As a Lotus Notes consultant who made the transition to SharePoint over 5 years ago, I’ve been involved in over a dozen Lotus Notes to SharePoint migrations over the years. One of the biggest mistakes companies make when migrating from Lotus Notes to SharePoint is not spending the time upfront defining their goals and creating a detailed migration plan. Too often I see Notes administrators get hurried into just moving their content over. The results are always bad. Upset users, lost content, critical apps that stop working and more. With a good plan, a Lotus Notes to SharePoint migration can go smoothly. There are four basic areas when it comes to planning a Lotus Notes to SharePoint migration 1) Assessment – Get to know your client’s environment 2) Define Architecture & Solutions 3) Prototype & Customization 4) Rollout and Support In this article, I will talk about the assessment phase of the Lotus Notes migration as this is the most important step. If you don’t plan properly your migration will suffer the consequences! There are 4 things to consider during the assessment phase: 1) Define Business & Migration Objectives 2) Client Culture and Expectations 3) Analysis of Lotus Notes Environment. – Inventory your current implementation – Plan for differences in features – Set roles and responsibilities – Communicate with client migration team 4) Analyze Results
This phase is vital. You need to understand what your client wants from this migration. Do they want to migrate only certain applications, and not others? How long will they be keeping the Notes environment after the migration? Is their goal to completely shut down Lotus Notes, or to continue hosting some applications in that environment? When I’m working with clients on a migration project, I try to find out why they are seeking to migrate from Lotus Notes to SharePoint. Do they already have a migration path in mind, or are they looking for best practices and help in that process? Have they defined environment goals, such as SharePoint On-Prem or SharePoint Online, or do they need guidance in that area? A clearly defined migration goal is essential to the entire migration process.
This is a part of the process that shouldn’t be ignored. It’s important to know how your company culture will react to this change. Are they more adaptable to change, or will this be a hurdle to overcome? It’s important to discuss how things will change and what they can expect from those changes. This is where it’s important to provide examples of how SharePoint works, and the differences between Lotus Notes and SharePoint. I like to showcase past SharePoint engagements and work we’ve done to help users envision how the new tool will work and what they can expect.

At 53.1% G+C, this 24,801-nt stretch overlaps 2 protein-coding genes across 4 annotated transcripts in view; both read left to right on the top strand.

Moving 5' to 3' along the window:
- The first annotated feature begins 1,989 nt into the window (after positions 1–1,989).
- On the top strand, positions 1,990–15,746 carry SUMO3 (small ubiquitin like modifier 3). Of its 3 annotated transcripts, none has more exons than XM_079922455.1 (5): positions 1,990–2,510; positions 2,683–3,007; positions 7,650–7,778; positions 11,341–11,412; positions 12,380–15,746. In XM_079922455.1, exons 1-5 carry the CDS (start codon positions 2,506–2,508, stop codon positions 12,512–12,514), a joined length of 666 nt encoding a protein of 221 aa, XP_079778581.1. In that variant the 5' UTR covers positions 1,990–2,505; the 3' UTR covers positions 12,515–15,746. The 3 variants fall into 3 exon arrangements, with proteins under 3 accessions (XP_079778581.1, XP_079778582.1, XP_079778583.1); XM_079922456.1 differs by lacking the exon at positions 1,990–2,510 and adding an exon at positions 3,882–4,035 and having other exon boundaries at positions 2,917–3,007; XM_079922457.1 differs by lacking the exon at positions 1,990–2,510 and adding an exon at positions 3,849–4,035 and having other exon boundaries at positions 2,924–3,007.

Inventory your current implementation The next step is to carry out a complete inventory of your current system and ascertain how to best deal with the amount and type of data. A common mantra I like to use is “Remove, Migrate, or Rebuild”. For example, a simple document library would be a category of Migrate, where a more complex form with workflow would be Rebuild. Going through this exercise helps establish what is most important to migrate, what can be scrapped altogether, and what needs to be rebuilt. Plan for differences in features A good way to describe a Lotus Notes to SharePoint migration is putting a square peg in a round hole. You can make it fit by changing the structure, but it will need a little help when it comes to features. Lotus Notes utilizes its own formula language, as well as Lotus Script and Java Script. Part of the inventory stage should be to determine what applications in your inventory use more advanced Lotus Notes features. For those, consider if they can be incorporated into the 2nd wave of migration. Set roles and responsibilities One big mistake that companies make when planning a migration is putting it completely in the hands of the IT department. Or, worse, it can go into the hands of a developer who doesn’t understand the business objectives, or the list of technologies required for the migration. The true success of a migration lies in bringing together IT and the migration team with the business leaders and users. After all, they will be the ones using the final solution. Making them a part of the effort from the very beginning is key. Communicate with end users No migration should be conducted in a vacuum. It’s imperative that project managers communicate with the end users to understand the impact of the migration. This could include training discussion when the migration happens, and how to handle the impending culture changes that result from any migration.